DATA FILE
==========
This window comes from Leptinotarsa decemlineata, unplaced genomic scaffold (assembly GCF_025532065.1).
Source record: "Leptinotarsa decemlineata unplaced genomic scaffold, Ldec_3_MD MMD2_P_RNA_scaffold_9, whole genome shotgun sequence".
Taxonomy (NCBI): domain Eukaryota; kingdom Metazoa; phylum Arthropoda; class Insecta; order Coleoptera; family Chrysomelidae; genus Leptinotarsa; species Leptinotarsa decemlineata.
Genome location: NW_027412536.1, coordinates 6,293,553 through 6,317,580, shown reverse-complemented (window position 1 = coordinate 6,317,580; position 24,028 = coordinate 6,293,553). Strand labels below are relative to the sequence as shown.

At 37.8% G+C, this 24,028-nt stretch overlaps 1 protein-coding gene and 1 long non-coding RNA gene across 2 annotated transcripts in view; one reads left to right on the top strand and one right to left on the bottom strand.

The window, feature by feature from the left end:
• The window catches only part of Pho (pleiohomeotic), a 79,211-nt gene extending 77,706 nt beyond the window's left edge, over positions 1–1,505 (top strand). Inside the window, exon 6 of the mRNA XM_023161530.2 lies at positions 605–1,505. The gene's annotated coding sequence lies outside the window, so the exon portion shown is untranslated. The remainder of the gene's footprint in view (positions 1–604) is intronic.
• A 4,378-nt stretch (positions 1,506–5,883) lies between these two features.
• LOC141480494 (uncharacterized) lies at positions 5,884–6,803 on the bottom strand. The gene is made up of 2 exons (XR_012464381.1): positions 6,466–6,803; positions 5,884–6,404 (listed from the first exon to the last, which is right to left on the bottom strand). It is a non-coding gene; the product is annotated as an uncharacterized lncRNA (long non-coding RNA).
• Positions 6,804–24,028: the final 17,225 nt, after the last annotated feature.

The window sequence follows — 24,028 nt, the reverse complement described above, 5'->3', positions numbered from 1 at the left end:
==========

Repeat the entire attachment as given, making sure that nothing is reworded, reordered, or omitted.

This window comes from Leptinotarsa decemlineata, unplaced genomic scaffold (assembly GCF_025532065.1).
Source record: "Leptinotarsa decemlineata unplaced genomic scaffold, Ldec_3_MD MMD2_P_RNA_scaffold_9, whole genome shotgun sequence".
Taxonomy (NCBI): domain Eukaryota; kingdom Metazoa; phylum Arthropoda; class Insecta; order Coleoptera; family Chrysomelidae; genus Leptinotarsa; species Leptinotarsa decemlineata.
Genome location: NW_027412536.1, coordinates 6,293,553 through 6,317,580, shown reverse-complemented (window position 1 = coordinate 6,317,580; position 24,028 = coordinate 6,293,553). Strand labels below are relative to the sequence as shown.

At 37.8% G+C, this 24,028-nt stretch overlaps 1 protein-coding gene and 1 long non-coding RNA gene across 2 annotated transcripts in view; one reads left to right on the top strand and one right to left on the bottom strand.

The window, feature by feature from the left end:
• The window catches only part of Pho (pleiohomeotic), a 79,211-nt gene extending 77,706 nt beyond the window's left edge, over positions 1–1,505 (top strand). Inside the window, exon 6 of the mRNA XM_023161530.2 lies at positions 605–1,505. The gene's annotated coding sequence lies outside the window, so the exon portion shown is untranslated. The remainder of the gene's footprint in view (positions 1–604) is intronic.
• A 4,378-nt stretch (positions 1,506–5,883) lies between these two features.
• LOC141480494 (uncharacterized) lies at positions 5,884–6,803 on the bottom strand. The gene is made up of 2 exons (XR_012464381.1): positions 6,466–6,803; positions 5,884–6,404 (listed from the first exon to the last, which is right to left on the bottom strand). It is a non-coding gene; the product is annotated as an uncharacterized lncRNA (long non-coding RNA).
• Positions 6,804–24,028: the final 17,225 nt, after the last annotated feature.

The window sequence follows — 24,028 nt, the reverse complement described above, 5'->3', positions numbered from 1 at the left end: